Benzo Addiction, Side Effects, & Treatment
Benzodiazepines are a drug class that includes many prescription medications. They provide important therapeutic relief to millions of Americans—but these drugs are often misused or diverted for nonmedical use.
Read on to learn more about their different uses, associated risks, and how to get help if you or someone you love has developed an addition to them.
What Are Benzos?
Benzodiazepines, or “benzos,” are a widely prescribed class of sedative-hypnotic drugs. Considered central nervous system (CNS) depressants, benzos work by decreasing excitation in the brain.1
Benzodiazepines may cause relaxation or sleepiness, and share some drug effects with alcohol and other sedatives, including barbiturates and prescription sleeping pills like Ambien.2
Although illicit use is on the rise, benzos are only legally available in the United States through a prescription and most commonly encountered in a pill or tablet form. In 2019 alone, U.S. pharmacies dispensed about 92 million benzodiazepine prescriptions, according to the FDA.3
The popularity of benzos among physicians and patients indicates a growing reliance on their clinical uses, which include the treatment or management of anxiety and panic disorders, muscle spasms, seizures, and acute alcohol withdrawal. They are also sometimes used as sedation or anesthesia before surgery.3
Benzodiazepines are classified by the DEA as Schedule IV drugs under the Controlled Substances Act, and have become increasingly recognized for their serious risk of abuse, addiction, physical dependence, and withdrawal.2, 3
What Drugs Are Considered Benzodiazepines?
There are many different types of benzodiazepines with varied potencies and half-lives, ranging from short-acting to intermediate and long-acting.
According to the DEA Diversion Control Division, the five most widely prescribed benzos are:4
- Xanax (alprazolam): approved to treat anxiety and panic disorders and for the short-term relief of anxiety symptoms.5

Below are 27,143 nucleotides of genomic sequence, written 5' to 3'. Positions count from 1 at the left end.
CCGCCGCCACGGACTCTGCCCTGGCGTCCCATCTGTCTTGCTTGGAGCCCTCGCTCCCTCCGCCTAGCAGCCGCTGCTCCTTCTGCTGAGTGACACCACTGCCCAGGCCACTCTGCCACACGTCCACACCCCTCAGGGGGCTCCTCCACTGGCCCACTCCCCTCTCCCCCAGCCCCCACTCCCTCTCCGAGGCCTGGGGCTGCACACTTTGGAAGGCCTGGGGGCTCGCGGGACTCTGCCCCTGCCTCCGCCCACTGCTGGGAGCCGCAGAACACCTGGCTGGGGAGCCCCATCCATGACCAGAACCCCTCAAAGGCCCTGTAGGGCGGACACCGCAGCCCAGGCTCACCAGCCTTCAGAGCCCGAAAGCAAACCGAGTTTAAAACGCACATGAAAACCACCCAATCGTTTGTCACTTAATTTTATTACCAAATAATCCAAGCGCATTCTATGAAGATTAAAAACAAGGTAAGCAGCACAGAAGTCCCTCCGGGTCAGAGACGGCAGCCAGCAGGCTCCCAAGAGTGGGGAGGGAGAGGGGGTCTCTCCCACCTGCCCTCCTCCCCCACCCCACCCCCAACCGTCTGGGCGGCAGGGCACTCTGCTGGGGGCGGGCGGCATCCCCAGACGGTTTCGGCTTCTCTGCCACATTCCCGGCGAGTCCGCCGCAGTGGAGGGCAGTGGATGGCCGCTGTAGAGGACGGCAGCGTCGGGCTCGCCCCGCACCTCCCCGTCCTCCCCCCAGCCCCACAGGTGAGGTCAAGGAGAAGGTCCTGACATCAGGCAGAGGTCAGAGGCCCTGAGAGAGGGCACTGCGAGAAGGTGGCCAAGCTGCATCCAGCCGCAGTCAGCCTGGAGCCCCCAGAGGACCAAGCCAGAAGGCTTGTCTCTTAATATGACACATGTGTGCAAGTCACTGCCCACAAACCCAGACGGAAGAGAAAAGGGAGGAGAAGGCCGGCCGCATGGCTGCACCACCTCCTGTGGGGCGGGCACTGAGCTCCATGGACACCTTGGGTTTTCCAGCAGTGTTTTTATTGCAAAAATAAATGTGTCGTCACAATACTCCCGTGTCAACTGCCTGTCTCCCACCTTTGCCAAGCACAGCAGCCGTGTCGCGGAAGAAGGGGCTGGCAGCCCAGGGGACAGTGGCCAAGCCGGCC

- Klonopin (clonazepam): used to treat or manage panic attacks and seizures.6
- Ativan (lorazepam): approved to treat anxiety.7
- Valium (diazepam): used to treat or relieve the symptoms of short-term anxiety, anxiety disorders, alcohol withdrawal, muscle spasms, and seizures.8
- Restoril (temazepam): used for the short-term treatment of insomnia.9
Xanax (alprazolam) tops that list as the most prescribed, with U.S. pharmacies distributing nearly 35 million prescriptions of the drug in 2019. That same year, pharmacists also dispensed an estimated 22 million Klonopin (clonazepam) and 18 million Ativan (lorazepam) prescriptions.3
In addition to being the most prescribed benzodiazepines, these medications are also the most frequently encountered benzos on the illicit market.4
How Does Benzo Addiction Start?
Addiction to benzodiazepines can start in a number of ways. In some cases, addiction (or what’s known as a sedative, hypnotic, or anxiolytic use disorder) develops in teens and young adults who gradually increase their occasional use of these medications to a point at which they start experiencing characteristic, addiction-related problems in several areas of their life.10
The majority of prescription benzos are approved for short-term use only (i.e., a few weeks or months).3 Their long-term effectiveness has remained largely unexamined by the medical community. For example, no clinical study has ever assessed the benefits of using Valium for more than 4 months.8
But in 2018, half of all patients that received benzodiazepine prescriptions continued use for 2 months or longer.3 Extended use—even as prescribed by a doctor—can lead to tolerance, which means a person must take higher and more frequent amounts of the drug to achieve its desired effects.
Over time, this can increase the likelihood of developing problematic patterns of use. Benzo addiction can emerge in situations where these escalating patterns persist (or continue to worsen) despite negative consequences, such as adverse health effects or failure to meet responsibilities at school or work.1, 10
Drug-induced changes in brain chemistry are another factor. Like many drugs with addiction liability, benzos are associated with increased dopamine activity, which can reward or reinforce pleasurable, yet potentially dangerous and eventually compulsive behaviors.11
According to the DEA, many people who misuse benzos sustain their drug supply by obtaining prescriptions from multiple doctors or buying them illegally.2
What Are the Side Effects of Benzo Use?
Even when taking benzodiazepines as directed by a doctor, side effects may occur.
Risks of Benzo Abuse
Because of their sedative effect, use and misuse of benzodiazepines increase the risk of trauma or injuries caused by falls and other accidents.10
People who take benzos should not drive or operate heavy machinery.8, 10
Additionally, studies show that many people who use benzodiazepines may also use or abuse other substances such as alcohol and opioids. Benzos have the potential to suppress breathing. Mixing them with other CNS depressants or drugs is dangerous and increases the risk of overdose.10